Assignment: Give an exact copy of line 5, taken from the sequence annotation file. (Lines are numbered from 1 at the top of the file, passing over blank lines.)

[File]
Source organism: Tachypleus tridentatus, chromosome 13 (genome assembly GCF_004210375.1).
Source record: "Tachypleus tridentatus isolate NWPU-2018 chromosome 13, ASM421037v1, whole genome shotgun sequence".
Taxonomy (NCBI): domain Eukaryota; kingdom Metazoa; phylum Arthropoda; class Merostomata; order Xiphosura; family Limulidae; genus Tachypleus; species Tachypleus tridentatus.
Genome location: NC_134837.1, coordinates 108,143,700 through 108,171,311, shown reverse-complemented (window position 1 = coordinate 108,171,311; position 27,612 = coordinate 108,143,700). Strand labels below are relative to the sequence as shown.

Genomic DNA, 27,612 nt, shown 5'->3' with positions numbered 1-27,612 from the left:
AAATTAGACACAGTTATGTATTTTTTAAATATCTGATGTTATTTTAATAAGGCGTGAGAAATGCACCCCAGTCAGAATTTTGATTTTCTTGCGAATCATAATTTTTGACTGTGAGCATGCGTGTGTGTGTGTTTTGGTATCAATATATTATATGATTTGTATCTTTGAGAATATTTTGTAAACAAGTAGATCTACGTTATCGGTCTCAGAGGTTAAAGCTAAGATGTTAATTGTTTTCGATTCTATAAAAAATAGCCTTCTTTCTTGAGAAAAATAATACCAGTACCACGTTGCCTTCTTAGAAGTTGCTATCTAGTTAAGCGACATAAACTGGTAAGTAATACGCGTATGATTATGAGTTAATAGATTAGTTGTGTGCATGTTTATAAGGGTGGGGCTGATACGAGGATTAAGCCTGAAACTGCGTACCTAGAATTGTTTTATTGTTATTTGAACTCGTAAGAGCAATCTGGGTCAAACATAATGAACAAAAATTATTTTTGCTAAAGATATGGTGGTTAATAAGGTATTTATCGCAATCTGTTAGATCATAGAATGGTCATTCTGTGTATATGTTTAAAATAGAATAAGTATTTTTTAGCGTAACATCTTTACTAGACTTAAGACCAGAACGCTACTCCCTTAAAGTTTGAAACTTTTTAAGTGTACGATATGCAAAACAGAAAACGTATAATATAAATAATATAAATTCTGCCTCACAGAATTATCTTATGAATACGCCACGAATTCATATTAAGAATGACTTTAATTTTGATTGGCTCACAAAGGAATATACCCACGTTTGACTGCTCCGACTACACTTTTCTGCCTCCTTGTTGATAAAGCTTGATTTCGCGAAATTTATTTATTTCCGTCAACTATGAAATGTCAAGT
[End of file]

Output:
Genomic DNA, 27,612 nt, shown 5'->3' with positions numbered 1-27,612 from the left: